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Trump reportedly fluctuates on election challenge

By AI HEPING in New York | China Daily Global | Updated: 2020-11-13 00:49
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US President Donald Trump. [Photo/Agencies]

As US election officials nationwide and Republican legal challenges produce no evidence to support President Donald Trump's allegation of widespread fraud in the presidential election, some of his advisers reportedly are expressing pessimism about reversing Democrat Joe Biden's declared victory.

The advisers are acknowledging privately that Biden's official victory in the Nov 3 election is less a question of "if" than "when", The Washington Post reported Wednesday.

But Trump is being told by his personal attorney, Rudolph Giuliani, and some of Trump's children that "he has a chance'', said one adviser who has spoken directly to the president, the Post reported.

On Wednesday, Trump, first lady Melania Trump and Vice-President Mike Pence participated in a brief, silent traditional wreath-laying ceremony in a steady rain at the Tomb of the Unknown Soldier in Arlington National Cemetery in Virginia.

The former vice-president and his wife Jill Biden made a 15-minute visit to the Philadelphia Korean War Memorial. That event included several brief speeches by veterans, with Biden looking on. Like Trump, he did not deliver a speech.

It was Trump's first public appearance since a news conference on Nov 5 when he renewed his claims that Democrats were trying to "steal" the election from him.

Trump met with his advisers again Tuesday afternoon to discuss whether there is a path forward, the Post reported Wednesday, citing a person with knowledge of the discussions. Trump plans to keep fighting but understands it is going to be difficult, said the person, who added, "He is all over the place. It changes from hour to hour.''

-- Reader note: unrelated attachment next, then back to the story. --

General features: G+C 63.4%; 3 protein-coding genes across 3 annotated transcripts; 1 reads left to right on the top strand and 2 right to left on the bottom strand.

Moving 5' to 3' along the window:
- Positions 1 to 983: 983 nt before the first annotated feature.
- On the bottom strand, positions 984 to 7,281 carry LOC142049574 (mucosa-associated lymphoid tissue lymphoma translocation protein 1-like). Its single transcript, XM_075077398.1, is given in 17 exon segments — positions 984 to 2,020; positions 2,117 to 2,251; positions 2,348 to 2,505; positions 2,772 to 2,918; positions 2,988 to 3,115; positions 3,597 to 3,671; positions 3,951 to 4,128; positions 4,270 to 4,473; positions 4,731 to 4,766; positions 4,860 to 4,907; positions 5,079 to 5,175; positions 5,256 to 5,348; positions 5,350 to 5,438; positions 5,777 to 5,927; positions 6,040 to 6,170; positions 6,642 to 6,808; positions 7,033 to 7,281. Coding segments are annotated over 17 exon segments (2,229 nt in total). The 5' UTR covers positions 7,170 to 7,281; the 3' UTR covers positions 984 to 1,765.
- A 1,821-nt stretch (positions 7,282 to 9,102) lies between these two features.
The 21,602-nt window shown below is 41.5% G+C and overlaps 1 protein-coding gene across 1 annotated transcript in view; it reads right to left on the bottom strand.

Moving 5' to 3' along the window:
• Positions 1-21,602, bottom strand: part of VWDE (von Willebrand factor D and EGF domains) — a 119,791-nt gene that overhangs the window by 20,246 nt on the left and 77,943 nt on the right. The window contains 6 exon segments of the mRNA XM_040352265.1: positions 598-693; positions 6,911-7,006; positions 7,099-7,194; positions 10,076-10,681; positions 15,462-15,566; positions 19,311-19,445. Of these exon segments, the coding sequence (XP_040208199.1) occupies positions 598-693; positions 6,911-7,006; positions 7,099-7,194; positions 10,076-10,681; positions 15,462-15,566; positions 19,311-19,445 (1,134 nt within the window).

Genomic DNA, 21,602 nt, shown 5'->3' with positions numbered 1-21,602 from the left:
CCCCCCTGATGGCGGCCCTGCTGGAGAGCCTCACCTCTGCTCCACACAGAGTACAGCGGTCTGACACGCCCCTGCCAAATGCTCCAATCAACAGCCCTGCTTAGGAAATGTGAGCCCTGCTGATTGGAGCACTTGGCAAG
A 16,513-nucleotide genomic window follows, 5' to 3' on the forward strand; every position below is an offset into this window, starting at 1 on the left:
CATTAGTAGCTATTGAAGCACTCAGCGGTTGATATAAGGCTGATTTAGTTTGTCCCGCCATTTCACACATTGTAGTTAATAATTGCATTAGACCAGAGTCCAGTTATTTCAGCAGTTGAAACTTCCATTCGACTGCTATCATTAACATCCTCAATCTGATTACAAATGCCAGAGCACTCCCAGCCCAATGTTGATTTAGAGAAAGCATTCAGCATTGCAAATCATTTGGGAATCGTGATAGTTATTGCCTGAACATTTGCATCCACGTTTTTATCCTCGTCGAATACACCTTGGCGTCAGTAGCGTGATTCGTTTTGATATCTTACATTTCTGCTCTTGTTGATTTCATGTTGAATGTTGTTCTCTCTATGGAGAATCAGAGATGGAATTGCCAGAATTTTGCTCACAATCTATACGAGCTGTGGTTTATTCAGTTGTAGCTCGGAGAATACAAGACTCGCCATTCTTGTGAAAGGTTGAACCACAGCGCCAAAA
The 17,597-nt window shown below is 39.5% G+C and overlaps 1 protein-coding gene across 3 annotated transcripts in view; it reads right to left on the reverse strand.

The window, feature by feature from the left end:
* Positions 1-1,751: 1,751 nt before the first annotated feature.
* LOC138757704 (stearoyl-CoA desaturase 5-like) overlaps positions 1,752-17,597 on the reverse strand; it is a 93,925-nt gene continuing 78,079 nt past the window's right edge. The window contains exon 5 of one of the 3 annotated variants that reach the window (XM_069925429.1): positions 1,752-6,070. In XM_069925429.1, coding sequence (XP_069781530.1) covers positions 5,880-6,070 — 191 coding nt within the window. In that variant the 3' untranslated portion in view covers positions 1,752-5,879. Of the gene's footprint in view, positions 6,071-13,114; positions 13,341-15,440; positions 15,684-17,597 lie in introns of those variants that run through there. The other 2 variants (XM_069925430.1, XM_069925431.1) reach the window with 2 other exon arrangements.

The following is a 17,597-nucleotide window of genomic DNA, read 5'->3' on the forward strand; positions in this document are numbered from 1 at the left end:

On Wednesday, Trump tweeted about "BALLOT COUNTING ABUSE" as he and his advisers continued to declare that fraud had tainted the election in Arizona, Georgia, Nevada, Pennsylvania, Michigan and Wisconsin.

Amid increasing pressure from Trump and Republican officials in Georgia, Republican Secretary of State Brad Raffensperger on Wednesday announced a hand recount of the state's votes in the presidential race, which Biden leads by more than 14,000 votes.

Georgia election officials will verify by hand each of the roughly 5 million votes cast amid Republican allegations of widespread fraud and irregularities in the presidential vote in the state.

"We'll be counting every single piece of paper — every single ballot, every single lawfully cast, legal ballot," Raffensperger said.

The audit will start this week and be completed by Nov 20, the deadline for the state to certify its results, officials said. The losing candidate can request a recount of results if the margin is less than 0.5 percent of votes cast.